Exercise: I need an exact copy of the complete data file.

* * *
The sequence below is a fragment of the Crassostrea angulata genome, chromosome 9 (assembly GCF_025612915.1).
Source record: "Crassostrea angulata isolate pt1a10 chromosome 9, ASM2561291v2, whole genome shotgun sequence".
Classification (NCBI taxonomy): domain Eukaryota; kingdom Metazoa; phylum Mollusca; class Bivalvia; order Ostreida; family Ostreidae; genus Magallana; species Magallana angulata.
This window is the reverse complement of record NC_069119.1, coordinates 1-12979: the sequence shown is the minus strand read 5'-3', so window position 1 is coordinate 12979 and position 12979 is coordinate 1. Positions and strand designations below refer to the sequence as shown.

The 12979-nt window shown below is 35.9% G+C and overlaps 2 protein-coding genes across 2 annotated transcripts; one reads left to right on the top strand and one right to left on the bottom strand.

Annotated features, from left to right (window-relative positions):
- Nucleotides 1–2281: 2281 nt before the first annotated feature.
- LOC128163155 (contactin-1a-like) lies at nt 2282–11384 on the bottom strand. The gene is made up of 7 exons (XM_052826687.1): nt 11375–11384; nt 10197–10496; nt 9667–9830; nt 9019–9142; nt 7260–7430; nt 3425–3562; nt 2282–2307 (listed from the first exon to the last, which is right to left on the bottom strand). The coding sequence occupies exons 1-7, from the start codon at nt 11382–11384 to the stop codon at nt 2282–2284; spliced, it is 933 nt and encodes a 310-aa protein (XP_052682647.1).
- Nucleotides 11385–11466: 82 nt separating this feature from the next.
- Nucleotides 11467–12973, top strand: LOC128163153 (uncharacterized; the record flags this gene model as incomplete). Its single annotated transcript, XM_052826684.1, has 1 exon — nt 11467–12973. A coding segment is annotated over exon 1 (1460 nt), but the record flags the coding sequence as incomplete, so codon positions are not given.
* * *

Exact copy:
The sequence below is a fragment of the Crassostrea angulata genome, chromosome 9 (assembly GCF_025612915.1).
Source record: "Crassostrea angulata isolate pt1a10 chromosome 9, ASM2561291v2, whole genome shotgun sequence".
Classification (NCBI taxonomy): domain Eukaryota; kingdom Metazoa; phylum Mollusca; class Bivalvia; order Ostreida; family Ostreidae; genus Magallana; species Magallana angulata.
This window is the reverse complement of record NC_069119.1, coordinates 1-12979: the sequence shown is the minus strand read 5'-3', so window position 1 is coordinate 12979 and position 12979 is coordinate 1. Positions and strand designations below refer to the sequence as shown.

The 12979-nt window shown below is 35.9% G+C and overlaps 2 protein-coding genes across 2 annotated transcripts; one reads left to right on the top strand and one right to left on the bottom strand.

Annotated features, from left to right (window-relative positions):
- Nucleotides 1–2281: 2281 nt before the first annotated feature.
- LOC128163155 (contactin-1a-like) lies at nt 2282–11384 on the bottom strand. The gene is made up of 7 exons (XM_052826687.1): nt 11375–11384; nt 10197–10496; nt 9667–9830; nt 9019–9142; nt 7260–7430; nt 3425–3562; nt 2282–2307 (listed from the first exon to the last, which is right to left on the bottom strand). The coding sequence occupies exons 1-7, from the start codon at nt 11382–11384 to the stop codon at nt 2282–2284; spliced, it is 933 nt and encodes a 310-aa protein (XP_052682647.1).
- Nucleotides 11385–11466: 82 nt separating this feature from the next.
- Nucleotides 11467–12973, top strand: LOC128163153 (uncharacterized; the record flags this gene model as incomplete). Its single annotated transcript, XM_052826684.1, has 1 exon — nt 11467–12973. A coding segment is annotated over exon 1 (1460 nt), but the record flags the coding sequence as incomplete, so codon positions are not given.